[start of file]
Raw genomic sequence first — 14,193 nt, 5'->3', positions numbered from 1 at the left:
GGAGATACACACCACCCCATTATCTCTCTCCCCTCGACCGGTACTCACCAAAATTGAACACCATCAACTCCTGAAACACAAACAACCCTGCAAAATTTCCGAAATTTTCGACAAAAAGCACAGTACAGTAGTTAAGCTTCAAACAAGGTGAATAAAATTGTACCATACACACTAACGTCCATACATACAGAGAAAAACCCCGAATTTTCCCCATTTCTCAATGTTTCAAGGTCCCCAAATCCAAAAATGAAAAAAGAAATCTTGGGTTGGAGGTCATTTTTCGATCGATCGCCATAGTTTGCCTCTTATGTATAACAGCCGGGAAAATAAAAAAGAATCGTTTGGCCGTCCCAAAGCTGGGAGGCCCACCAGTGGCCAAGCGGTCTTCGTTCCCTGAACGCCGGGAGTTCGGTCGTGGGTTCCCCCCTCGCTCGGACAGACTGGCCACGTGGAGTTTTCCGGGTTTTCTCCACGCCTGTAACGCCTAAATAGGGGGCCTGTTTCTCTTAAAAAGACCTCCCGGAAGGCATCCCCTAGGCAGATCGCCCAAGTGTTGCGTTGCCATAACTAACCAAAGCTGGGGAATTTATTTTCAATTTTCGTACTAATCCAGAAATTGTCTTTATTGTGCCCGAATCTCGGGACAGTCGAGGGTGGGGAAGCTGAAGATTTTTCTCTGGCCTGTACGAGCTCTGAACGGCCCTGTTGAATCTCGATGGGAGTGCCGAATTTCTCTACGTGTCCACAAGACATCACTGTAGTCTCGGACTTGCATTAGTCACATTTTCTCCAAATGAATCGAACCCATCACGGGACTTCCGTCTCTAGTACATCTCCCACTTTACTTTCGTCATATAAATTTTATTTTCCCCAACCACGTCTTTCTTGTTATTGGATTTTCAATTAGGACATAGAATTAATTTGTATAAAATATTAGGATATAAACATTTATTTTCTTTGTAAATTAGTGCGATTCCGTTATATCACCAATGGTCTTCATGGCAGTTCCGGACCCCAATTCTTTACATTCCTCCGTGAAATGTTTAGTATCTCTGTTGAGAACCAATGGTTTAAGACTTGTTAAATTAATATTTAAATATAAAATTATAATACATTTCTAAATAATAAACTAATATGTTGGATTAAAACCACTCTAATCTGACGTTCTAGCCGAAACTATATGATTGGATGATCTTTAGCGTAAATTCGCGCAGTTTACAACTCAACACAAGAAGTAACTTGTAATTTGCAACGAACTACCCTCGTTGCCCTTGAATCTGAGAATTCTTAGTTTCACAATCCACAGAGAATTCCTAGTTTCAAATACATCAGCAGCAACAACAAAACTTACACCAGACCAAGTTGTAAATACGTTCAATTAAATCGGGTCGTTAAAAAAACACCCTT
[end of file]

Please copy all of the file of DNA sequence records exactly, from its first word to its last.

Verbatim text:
Raw genomic sequence first — 14,193 nt, 5'->3', positions numbered from 1 at the left:
GGAGATACACACCACCCCATTATCTCTCTCCCCTCGACCGGTACTCACCAAAATTGAACACCATCAACTCCTGAAACACAAACAACCCTGCAAAATTTCCGAAATTTTCGACAAAAAGCACAGTACAGTAGTTAAGCTTCAAACAAGGTGAATAAAATTGTACCATACACACTAACGTCCATACATACAGAGAAAAACCCCGAATTTTCCCCATTTCTCAATGTTTCAAGGTCCCCAAATCCAAAAATGAAAAAAGAAATCTTGGGTTGGAGGTCATTTTTCGATCGATCGCCATAGTTTGCCTCTTATGTATAACAGCCGGGAAAATAAAAAAGAATCGTTTGGCCGTCCCAAAGCTGGGAGGCCCACCAGTGGCCAAGCGGTCTTCGTTCCCTGAACGCCGGGAGTTCGGTCGTGGGTTCCCCCCTCGCTCGGACAGACTGGCCACGTGGAGTTTTCCGGGTTTTCTCCACGCCTGTAACGCCTAAATAGGGGGCCTGTTTCTCTTAAAAAGACCTCCCGGAAGGCATCCCCTAGGCAGATCGCCCAAGTGTTGCGTTGCCATAACTAACCAAAGCTGGGGAATTTATTTTCAATTTTCGTACTAATCCAGAAATTGTCTTTATTGTGCCCGAATCTCGGGACAGTCGAGGGTGGGGAAGCTGAAGATTTTTCTCTGGCCTGTACGAGCTCTGAACGGCCCTGTTGAATCTCGATGGGAGTGCCGAATTTCTCTACGTGTCCACAAGACATCACTGTAGTCTCGGACTTGCATTAGTCACATTTTCTCCAAATGAATCGAACCCATCACGGGACTTCCGTCTCTAGTACATCTCCCACTTTACTTTCGTCATATAAATTTTATTTTCCCCAACCACGTCTTTCTTGTTATTGGATTTTCAATTAGGACATAGAATTAATTTGTATAAAATATTAGGATATAAACATTTATTTTCTTTGTAAATTAGTGCGATTCCGTTATATCACCAATGGTCTTCATGGCAGTTCCGGACCCCAATTCTTTACATTCCTCCGTGAAATGTTTAGTATCTCTGTTGAGAACCAATGGTTTAAGACTTGTTAAATTAATATTTAAATATAAAATTATAATACATTTCTAAATAATAAACTAATATGTTGGATTAAAACCACTCTAATCTGACGTTCTAGCCGAAACTATATGATTGGATGATCTTTAGCGTAAATTCGCGCAGTTTACAACTCAACACAAGAAGTAACTTGTAATTTGCAACGAACTACCCTCGTTGCCCTTGAATCTGAGAATTCTTAGTTTCACAATCCACAGAGAATTCCTAGTTTCAAATACATCAGCAGCAACAACAAAACTTACACCAGACCAAGTTGTAAATACGTTCAATTAAATCGGGTCGTTAAAAAAACACCCTT